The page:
Anna Cleveland

3. Rei Kawakubo (Japanese, born 1942) for Comme des Garçons (Japanese, founded 1969), “Blue Witch,” spring/summer 2016 Courtesy of The Metropolitan Museum of Art, © Paolo Roversi

Rei Kawakubo is one of the most important and influential designers of the past 40 years,” said Andrew Bolton, Curator in Charge of The Costume Institute. “By inviting us to rethink fashion as a site of constant creation, recreation, and hybridity, she has defined the aesthetics of our time.”

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4. Rei Kawakubo (Japanese, born 1942) for Comme des Garçons (Japanese, founded 1969), “Not Making Clothing,” spring/summer 2014. Courtesy of The Metropolitan Museum of Art, © Paolo Roversi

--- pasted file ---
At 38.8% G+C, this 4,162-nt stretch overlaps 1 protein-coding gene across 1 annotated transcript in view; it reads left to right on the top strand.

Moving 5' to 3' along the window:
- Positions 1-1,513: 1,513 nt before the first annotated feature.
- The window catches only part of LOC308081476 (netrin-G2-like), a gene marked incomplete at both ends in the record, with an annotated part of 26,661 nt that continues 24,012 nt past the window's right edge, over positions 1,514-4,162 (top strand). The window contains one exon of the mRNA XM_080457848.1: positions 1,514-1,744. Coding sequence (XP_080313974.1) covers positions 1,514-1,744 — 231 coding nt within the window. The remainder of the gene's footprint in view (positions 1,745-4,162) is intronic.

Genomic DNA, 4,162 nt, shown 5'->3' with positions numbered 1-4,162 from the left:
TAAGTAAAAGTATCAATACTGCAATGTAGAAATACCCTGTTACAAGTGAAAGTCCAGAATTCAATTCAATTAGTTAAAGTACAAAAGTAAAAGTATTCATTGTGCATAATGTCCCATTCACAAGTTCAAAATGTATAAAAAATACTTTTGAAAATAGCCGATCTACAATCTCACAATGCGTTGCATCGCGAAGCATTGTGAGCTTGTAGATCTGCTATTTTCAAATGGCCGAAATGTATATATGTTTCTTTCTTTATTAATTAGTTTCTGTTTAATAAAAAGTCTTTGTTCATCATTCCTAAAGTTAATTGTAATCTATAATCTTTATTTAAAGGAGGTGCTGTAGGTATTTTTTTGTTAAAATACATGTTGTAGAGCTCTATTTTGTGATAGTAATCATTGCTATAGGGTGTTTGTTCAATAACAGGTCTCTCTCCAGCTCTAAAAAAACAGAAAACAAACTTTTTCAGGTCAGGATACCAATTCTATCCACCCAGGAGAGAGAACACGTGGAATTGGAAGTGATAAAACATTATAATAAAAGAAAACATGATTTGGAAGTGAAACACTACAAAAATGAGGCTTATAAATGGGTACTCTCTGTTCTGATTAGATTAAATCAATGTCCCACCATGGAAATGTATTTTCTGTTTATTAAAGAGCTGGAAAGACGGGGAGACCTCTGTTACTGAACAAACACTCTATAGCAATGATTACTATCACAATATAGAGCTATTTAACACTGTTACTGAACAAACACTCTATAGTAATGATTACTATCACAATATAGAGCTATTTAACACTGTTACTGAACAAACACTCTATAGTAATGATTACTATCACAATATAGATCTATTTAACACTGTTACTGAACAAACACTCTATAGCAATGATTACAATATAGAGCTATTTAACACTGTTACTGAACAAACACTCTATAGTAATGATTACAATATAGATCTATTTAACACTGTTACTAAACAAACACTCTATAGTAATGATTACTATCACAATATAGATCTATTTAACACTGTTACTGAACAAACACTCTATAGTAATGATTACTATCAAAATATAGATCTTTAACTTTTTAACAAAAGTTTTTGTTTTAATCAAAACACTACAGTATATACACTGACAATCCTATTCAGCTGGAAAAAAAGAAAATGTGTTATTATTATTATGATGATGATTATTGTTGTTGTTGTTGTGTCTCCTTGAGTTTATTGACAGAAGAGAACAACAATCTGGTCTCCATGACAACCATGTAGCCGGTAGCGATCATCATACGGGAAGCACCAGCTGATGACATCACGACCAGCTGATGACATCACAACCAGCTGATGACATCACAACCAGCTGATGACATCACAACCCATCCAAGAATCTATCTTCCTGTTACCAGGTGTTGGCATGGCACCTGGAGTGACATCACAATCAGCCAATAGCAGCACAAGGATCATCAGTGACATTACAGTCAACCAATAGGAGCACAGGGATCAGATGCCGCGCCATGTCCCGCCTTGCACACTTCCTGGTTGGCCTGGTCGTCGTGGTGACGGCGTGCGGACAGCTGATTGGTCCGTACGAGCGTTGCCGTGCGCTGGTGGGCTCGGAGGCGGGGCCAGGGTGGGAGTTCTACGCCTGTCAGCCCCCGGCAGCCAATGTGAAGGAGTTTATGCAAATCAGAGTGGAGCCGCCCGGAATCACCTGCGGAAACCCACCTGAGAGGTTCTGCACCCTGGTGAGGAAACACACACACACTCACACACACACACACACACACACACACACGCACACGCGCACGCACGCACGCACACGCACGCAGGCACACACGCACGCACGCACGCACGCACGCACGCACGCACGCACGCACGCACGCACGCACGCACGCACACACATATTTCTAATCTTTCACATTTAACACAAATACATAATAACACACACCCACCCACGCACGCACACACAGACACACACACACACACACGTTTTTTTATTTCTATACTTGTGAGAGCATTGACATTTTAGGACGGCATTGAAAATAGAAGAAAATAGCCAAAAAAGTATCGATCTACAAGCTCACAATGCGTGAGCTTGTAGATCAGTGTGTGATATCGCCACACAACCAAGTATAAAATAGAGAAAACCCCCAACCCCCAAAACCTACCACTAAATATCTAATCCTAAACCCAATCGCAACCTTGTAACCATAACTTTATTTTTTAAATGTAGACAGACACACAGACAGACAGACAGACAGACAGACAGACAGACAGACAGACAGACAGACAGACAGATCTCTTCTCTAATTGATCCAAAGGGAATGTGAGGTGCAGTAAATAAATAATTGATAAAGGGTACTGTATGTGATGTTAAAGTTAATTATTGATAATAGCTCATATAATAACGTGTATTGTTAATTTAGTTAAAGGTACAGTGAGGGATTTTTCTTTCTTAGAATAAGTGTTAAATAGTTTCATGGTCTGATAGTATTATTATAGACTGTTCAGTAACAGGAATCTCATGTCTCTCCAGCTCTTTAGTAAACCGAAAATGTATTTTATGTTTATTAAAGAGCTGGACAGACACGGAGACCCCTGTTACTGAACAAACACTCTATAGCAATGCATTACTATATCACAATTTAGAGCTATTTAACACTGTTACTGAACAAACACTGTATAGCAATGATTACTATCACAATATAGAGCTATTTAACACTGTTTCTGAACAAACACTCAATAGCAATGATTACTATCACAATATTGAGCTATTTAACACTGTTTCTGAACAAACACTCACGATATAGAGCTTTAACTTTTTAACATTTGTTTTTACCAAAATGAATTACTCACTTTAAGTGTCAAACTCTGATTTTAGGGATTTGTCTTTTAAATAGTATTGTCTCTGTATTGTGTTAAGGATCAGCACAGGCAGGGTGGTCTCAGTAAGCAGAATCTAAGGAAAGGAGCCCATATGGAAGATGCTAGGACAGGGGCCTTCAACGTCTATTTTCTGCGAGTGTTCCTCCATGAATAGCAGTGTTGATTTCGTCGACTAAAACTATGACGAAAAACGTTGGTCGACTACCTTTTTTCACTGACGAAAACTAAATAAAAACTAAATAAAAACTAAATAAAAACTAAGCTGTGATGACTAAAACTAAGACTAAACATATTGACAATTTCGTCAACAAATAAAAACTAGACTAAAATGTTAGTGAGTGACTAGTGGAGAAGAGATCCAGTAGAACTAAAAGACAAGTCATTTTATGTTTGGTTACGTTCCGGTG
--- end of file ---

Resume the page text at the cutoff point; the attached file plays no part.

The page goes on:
In celebration of the opening, The Met‘s Costume Institute Benefit, also known as The Met Gala, will take place on Monday, May 1, 2017. The evening’s co-chairs will be Katy Perry, Pharrell Williams, and Anna Wintour. Rei Kawakubo will serve as Honorary Chair. Raul Avila will produce the gala décor, which he has done since 2007. The event is The Costume Institute’s main source of annual funding for exhibitions, publications, acquisitions, and capital improvements.met-logo

Special support for the exhibition and gala will come from Apple, Condé Nast, Farfetch, H&M, and Maison Valentino.

A publication, authored by Bolton and designed by Fabien Baron, will accompany the exhibition. It will be published by The Metropolitan Museum of Art and distributed by Yale University Press.

A special feature on the Museum’s website, www.metmuseum.org/ReiKawakubo, provides information about the exhibition. Follow on Facebook, Instagram, and Twitter to join the conversation about the exhibition and gala. Use #MetKawakubo, #CostumeInstitute, and #MetGala on Instagram and Twitter.